World War One Roll of Honour



Private Albert Amram Henry Reid
June 19, 1917
72nd Battalion C.E.F. (Seaforth Highlanders of Canada)
Service Number 687867. Originally enlisted with the 72nd Battalion C.E.F.
Villers Station Cemetery, Villers-Au-Bois, France. Age 29
Son of Mrs. W. E. Davis, Chilliwack, B.C.
Husband of Olive Reid

Albert "Pinchy" Reid's father was Mr. Harry T. Reid, a long term resident of New Westminster who operated a hardware store in the Masonic Block in 1891. He then relocated to Chilliwack and his son Albert spent most of his life in this area. His wife was the youngest daughter of William Chadsey. Private Reid originally enlisted in the 172nd (Rocky Mountain Rangers) Battalion, C.E.F. and as a fine marksman was selected for sniper training.



A. Reynolds

No details currently discovered. The Chilliwack Progress of April 29, 1915 records an Albert Reynolds of the 104th as being wounded. Mr. Reynolds was a Chilliwack resident who worked as a bricklayer. His next of kin was a brother Percy Reynolds, Sterns, England. An Albert Edward Reynolds died in Victoria, B.C., January 2, 1919, aged 45. No other service details are known.


Private (Piper) James Cleland Richardson V.C.
October 9, 1916
16th Battalion C.E.F. (Later the Canadian Scottish)
Service Number 28930. Original member of the 16th Battalion C.E.F.
Adanac Military Cemetery, France. Age 20
Son of David and Mary Prosser Richardson, Princess Avenue, Chilliwack, B.C.

Piper James Richardson was the eldest son of David and Mary Prosser Richardson and was born November 25, 1895 at Bellshill, Lanarkshire. The Richardson family arrived in Chilliwack in 1913 and their father became Chilliwack's Chief of Police. James lived in Chilliwack for a few months before he joined the pipe band of Vancouver's 72nd Battalion Cadet Corps, the Seaforth Highlanders of Canada. With the outbreak of war James joined the "Seaforths" as part of their first detachment and left with them for Valcartier, Quebec. Absorbed by the 16th Battalion C.E.F., James became one of the 110 "originals" of the newly formed battalion. James served with the 16th in France from February 9, 1915 throughout the battles of Ypres, Givenchy and the heavy fighting on the Ypres Salient in early 1916.

On October 8, 1916 Richardson was detailed for duty in the Quartermaster's stores and upon learning that his company was to attack Regina Trench earnestly pleaded with his commanding officer to take part in the attack. During the attack, Richardson waited for an order to play the pipes from Major George David Lynch but Lynch was killed in the advance. Richardson asked Company Sergeant Major William D. Mackie if he should play his pipes. "Wull I gie them wund [Will I give then wind]?" Mackie agreed and Richardson began to patrol and pipe along the front line, for ten minutes inspiring his company to the attack. Mackie gathered some men together, fought through the wire, and entered Regina Trench. Richardson joined in the trench fighting running along the parapet bombing the trenches and attending the wounded. He then escorted two prisoners to the rear and brought with him Sergeant Major MacKay who was severely wounded. Upon reaching safety, he realized that he had left his pipes in Regina Trench but failed to return from regaining them. For his actions, Piper James Richardson was posthumously awarded the British Empire’s and Commonwealth's highest award for gallantry in the face of the enemy, the Victoria Cross.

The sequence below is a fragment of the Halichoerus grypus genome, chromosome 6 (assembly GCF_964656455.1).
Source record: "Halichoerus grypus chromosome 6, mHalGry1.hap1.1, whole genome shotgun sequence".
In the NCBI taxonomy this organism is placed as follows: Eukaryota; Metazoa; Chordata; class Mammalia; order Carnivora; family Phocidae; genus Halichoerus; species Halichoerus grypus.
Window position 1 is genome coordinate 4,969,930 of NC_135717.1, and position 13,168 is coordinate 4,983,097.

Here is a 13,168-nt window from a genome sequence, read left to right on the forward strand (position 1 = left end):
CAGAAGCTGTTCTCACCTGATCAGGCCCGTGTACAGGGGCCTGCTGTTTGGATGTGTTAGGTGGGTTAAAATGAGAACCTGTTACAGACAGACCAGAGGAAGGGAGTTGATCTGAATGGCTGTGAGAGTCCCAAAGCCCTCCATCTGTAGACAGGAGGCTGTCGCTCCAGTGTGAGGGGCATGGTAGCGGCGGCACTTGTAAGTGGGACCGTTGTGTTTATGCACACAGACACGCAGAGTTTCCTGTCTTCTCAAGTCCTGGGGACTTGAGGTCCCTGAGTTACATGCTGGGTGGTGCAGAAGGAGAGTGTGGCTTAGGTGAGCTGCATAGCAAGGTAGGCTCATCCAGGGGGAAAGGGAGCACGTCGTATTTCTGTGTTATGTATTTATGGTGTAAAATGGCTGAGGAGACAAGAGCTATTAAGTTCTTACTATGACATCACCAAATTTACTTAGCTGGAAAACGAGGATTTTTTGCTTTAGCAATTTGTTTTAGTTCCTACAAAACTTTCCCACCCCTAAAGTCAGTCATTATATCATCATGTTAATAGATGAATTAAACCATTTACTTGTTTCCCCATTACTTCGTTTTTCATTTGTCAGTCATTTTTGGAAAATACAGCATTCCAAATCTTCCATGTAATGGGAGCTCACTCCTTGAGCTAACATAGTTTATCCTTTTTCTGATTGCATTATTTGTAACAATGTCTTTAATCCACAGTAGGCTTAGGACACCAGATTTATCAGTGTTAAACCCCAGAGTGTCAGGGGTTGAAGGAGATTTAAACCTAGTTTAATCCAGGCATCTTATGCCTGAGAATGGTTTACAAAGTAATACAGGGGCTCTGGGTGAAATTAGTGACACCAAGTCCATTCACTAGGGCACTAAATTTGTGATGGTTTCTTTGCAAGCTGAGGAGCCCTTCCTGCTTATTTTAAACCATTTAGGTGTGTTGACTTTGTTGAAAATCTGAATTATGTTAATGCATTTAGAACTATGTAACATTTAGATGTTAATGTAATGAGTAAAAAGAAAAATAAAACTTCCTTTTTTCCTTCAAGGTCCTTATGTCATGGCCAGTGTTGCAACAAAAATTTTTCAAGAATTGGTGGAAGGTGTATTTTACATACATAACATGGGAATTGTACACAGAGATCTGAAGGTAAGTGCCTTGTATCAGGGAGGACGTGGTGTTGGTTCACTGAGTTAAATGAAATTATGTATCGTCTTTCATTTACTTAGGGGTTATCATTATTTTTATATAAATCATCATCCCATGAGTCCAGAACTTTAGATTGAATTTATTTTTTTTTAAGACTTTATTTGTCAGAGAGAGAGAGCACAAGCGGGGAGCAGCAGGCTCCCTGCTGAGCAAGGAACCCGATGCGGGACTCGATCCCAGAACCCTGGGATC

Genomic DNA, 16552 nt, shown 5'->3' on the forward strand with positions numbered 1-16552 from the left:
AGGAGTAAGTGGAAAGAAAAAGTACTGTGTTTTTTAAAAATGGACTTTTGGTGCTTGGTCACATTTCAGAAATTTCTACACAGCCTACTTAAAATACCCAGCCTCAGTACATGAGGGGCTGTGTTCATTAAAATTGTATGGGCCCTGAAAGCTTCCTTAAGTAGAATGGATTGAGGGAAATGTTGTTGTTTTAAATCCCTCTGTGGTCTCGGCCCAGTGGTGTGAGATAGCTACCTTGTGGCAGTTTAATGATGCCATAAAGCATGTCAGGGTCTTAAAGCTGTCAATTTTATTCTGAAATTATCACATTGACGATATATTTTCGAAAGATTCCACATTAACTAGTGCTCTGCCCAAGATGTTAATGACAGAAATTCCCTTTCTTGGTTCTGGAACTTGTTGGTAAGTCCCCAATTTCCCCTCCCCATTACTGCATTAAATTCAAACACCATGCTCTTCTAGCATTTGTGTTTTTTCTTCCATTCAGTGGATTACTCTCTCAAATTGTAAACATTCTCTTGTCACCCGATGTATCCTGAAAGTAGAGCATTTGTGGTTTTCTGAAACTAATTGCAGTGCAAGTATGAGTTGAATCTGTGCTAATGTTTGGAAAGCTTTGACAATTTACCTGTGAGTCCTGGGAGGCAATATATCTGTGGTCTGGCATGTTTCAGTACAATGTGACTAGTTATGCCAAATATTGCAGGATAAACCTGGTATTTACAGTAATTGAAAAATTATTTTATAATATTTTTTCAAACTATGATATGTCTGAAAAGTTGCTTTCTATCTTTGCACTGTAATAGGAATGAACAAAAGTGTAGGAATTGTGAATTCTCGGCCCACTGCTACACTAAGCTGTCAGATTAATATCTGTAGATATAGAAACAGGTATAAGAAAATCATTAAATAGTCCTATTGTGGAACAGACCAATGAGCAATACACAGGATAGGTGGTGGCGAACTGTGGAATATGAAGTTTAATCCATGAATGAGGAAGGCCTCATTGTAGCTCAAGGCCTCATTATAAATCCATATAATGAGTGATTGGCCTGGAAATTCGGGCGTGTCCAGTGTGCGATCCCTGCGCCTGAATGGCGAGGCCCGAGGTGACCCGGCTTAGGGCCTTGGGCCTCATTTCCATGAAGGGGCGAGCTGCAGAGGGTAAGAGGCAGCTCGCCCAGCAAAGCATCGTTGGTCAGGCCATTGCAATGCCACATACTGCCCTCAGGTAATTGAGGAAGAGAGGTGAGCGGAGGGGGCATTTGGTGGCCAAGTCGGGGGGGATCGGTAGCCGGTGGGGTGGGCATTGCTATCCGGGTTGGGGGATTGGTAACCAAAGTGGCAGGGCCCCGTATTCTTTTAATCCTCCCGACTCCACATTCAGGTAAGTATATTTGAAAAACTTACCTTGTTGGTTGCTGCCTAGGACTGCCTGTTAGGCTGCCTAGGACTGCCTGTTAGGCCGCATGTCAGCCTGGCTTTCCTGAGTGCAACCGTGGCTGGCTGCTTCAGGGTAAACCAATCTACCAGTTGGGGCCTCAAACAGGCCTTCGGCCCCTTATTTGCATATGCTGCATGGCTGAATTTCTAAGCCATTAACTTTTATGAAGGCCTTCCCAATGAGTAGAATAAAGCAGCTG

In April 1918, both of James' parents were summoned from Chilliwack to Victoria to receive the Victoria Cross and an autographed letter from King George V from the Lieutenant Governor.On April 3, 1919, Lieutenant Governor Barnard pinned the Victoria Cross on the breast of Chief Richardson in the Ritz Hotel building that was being used as a Knight's of Columbus "hut". General John Edwards Leckie, who was Richardson's commanding officer, the Mayor of Victoria and other military and civilian officials were in attendance. Upon the Richardson's return to Chilliwack, their son's Victoria Cross was displayed in a local store window. The Victoria Cross is now housed in the permanent collection of the Canadian War Museum, Ottawa.


Piper James Cleland Richardson Victoria Cross

Private Alexander Robertson
September 9, 1916
7th Battalion C.E.F. (1st B.C. Regiment)
Service Number 428759. Originally enlisted in the 47th Battalion C.E.F.
Vimy Memorial, France. Age 28
Brother of Miss E. Robertson, 49 Ramparts, Quebec, Province of Quebec

Alexander Robertson was born in Scotland and served in the United Kingdom with the Highland Light Infantry for nine months. In Canada he joined the 47th Battalion C.E.F. and later transferred to the 7th Battalion C.E.F.


Lance Corporal Matthew Robertson
April 19, 1918
47th Battalion C.E.F. (New Westminster)
Service Number 790214. Originally enlisted with the 131st Battalion C.E.F.
St. Sever Cemetery Extension, Rouen, France. Age 26
Son of John Mair Robertson, M.D. and Mary Minto Wield Robertson, 1248 Barclay St., Vancouver, B.C.

Lance Corporal Robertson, a native of Scotland, served prior to the war with the 104th Regiment and was a farmer.


Private Nowell Bond Royds
April 24, 1915
7th Battalion C.E.F. (1st B.C. Regiment)
Service Number 17084. Original member of the 7th Battalion C.E.F.
Tyne Cot Cemetery, Passchendaele, Belgium. Age 22
Son of Captain Clement and Charlotte Jane Royds, Capilano, British Columbia.

Nowell Royds was born in 1893 and to Captain Clement and Charlotte Jane Royds formerly of Rosedale and who moved to Capilano. Their son served with the local 104th Regiment of the Canadian Militia and after his death a chair with a memorial inscription was placed in the chance of St. Peter's Anglican Church in Rosedale.




Chilliwack Museum and Archives 45820 Spadina Avenue, Chilliwack, BC, Canada V20 1T3 [604.795.5210]